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From *Teen Spirit* to *A Star Is Born*: Why Are There So Many Movies About Female Music Stars?

Interestingly, what’s happening in movies right now reflects this. There have been not one, not two, but four films to come out in recent months that explore the psyche of female music stars. First there was A Star Is Born, in which Lady Gaga plays Ally, an aspiring singer who achieves supersonic fame at a devastating cost. Two months later there was Vox Lux, a gripping drama about a pop star, Celeste (Natalie Portman), staging a comeback after years of well-documented struggles.

Today, April 19, two more were released. Teen Spirit stars Elle Fanning as Violet, a young girl plucked from obscurity for a singing competition. Her Smell is an indie film about the self-destruction of a female rock star named Becky Something (Elisabeth Moss).

They’re not easy movies to watch. Three of these four characters have narratives eerily similar to Spears’, though it’s unfair to assume she was a direct inspiration. Becky Something and Celeste have full-blown emotional breakdowns in public. Violet goes clubbing one night to alleviate stress and winds up partying too hard. The only one who doesn’t quite fit is Ally, but the vulnerability she exudes in A Star Is Born‘s final scene has shades of 2007 Britney. The difference: Britney was crucified for showing weakness back then while Ally is applauded. Literally.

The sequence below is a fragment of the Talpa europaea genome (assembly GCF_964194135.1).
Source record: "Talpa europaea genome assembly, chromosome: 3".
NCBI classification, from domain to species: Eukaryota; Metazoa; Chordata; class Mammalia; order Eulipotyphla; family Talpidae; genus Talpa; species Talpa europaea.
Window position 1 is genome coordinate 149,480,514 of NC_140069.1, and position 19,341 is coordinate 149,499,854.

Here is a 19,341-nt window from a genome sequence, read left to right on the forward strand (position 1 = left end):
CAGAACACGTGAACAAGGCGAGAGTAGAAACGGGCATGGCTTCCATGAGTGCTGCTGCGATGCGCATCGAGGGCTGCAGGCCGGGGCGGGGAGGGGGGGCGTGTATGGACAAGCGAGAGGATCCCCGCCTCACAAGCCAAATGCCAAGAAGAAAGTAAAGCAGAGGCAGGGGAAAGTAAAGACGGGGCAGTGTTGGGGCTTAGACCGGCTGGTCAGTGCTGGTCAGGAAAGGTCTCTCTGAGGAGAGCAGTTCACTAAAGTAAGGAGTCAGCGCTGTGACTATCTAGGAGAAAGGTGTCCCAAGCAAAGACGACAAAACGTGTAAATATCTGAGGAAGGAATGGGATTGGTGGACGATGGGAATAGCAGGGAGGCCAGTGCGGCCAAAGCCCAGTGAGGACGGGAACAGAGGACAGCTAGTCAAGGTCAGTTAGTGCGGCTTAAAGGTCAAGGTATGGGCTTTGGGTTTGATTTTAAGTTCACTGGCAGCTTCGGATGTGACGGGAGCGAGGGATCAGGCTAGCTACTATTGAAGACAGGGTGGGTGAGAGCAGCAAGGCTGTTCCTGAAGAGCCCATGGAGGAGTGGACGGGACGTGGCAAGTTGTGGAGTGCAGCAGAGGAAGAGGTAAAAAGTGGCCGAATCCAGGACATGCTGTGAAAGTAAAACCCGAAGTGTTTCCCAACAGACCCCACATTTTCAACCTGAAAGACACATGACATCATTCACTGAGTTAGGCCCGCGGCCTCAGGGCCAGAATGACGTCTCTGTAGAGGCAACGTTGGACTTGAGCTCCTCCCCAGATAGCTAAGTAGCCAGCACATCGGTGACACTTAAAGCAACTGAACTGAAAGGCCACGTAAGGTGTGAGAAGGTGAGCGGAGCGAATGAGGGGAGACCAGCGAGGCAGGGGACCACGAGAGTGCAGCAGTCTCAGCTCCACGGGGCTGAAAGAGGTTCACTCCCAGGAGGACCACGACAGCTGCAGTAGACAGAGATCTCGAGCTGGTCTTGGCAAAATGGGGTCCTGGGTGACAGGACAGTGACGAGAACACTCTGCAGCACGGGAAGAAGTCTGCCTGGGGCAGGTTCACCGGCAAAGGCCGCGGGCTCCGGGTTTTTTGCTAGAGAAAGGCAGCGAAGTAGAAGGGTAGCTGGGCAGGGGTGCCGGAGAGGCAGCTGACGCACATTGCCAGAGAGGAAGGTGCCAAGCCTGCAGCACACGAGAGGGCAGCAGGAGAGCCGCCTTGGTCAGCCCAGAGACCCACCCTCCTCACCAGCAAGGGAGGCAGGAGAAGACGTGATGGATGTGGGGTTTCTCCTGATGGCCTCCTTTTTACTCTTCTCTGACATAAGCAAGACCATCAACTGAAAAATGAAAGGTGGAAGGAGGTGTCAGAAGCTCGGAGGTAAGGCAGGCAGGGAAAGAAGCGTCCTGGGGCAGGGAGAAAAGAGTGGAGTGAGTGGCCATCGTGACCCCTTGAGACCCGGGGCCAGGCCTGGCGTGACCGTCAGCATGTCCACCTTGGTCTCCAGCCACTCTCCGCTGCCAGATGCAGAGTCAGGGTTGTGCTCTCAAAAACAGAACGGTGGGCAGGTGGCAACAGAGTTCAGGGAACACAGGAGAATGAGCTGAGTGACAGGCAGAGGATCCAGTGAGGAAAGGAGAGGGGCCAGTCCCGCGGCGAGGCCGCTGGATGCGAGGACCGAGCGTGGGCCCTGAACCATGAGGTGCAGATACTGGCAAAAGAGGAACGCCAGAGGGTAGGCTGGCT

Elle Fanning and Max Minghella, the director of Teen Spirit, point to a few reasons why we’re getting several pop-star films in a row. Minghella thinks they might be a response to another popular music movie. “The success of La La Land has given people the confidence to green-light projects I think they’d been hesitant to for a long time,” he explains. “There was never an appetite for [Teen Spirit] to be made until La La Land did OK.”

Fanning, however, sees a more historical explanation for the trend. “Watching someone’s rise to stardom is very cinematic,” she says. “It’s a story that’s always going to be told in one way or another.” Even so, “There’s something really magical about it. It’s weird three or four filmmakers all came up with the idea to do [music movies]. Obviously there’s something in the atmosphere.”

For my part, I don’t think it’s a coincidence these movies are coming out now, a time when our culture is kinder to not just flawed pop stars but flawed women in general. We still have a long way to go, of course. As Sady Doyle, the author of Trainwreck: The Women We Love to Hate, Mock, and Fear…and Why, tells Glamour, “All of us are raised to believe that we have the right to judge and control women’s lives and decisions. That is a perfect recipe for mob hatred and punitive vigilante cruelty.”

But the tides are turning. There isn’t as harsh of a response to women making mistakes in public as there was 10 years ago. In fact, it’s the imperfections that people are often drawn to. Take Ariana Grande, arguably the biggest pop star in the business right now, whose M.O. is complete transparency with her fans. She talks to them, tweets at them—she even shares photos of her brain scans with them. Nothing feels polished or premeditated.

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